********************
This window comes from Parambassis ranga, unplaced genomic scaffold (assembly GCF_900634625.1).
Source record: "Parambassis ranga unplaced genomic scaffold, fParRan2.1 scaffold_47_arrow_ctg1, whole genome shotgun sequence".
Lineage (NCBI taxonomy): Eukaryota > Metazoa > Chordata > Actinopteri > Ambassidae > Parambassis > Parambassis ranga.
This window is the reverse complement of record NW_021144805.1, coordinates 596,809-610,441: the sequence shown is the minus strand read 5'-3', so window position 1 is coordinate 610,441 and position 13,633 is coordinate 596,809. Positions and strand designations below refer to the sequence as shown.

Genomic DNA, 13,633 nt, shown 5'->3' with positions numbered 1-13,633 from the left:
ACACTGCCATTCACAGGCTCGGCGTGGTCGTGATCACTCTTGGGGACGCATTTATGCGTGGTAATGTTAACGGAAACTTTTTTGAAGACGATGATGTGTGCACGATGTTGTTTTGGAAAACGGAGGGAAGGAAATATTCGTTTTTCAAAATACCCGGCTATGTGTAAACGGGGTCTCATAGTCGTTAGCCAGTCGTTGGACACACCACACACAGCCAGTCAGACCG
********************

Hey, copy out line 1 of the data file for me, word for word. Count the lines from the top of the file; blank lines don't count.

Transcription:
This window comes from Parambassis ranga, unplaced genomic scaffold (assembly GCF_900634625.1).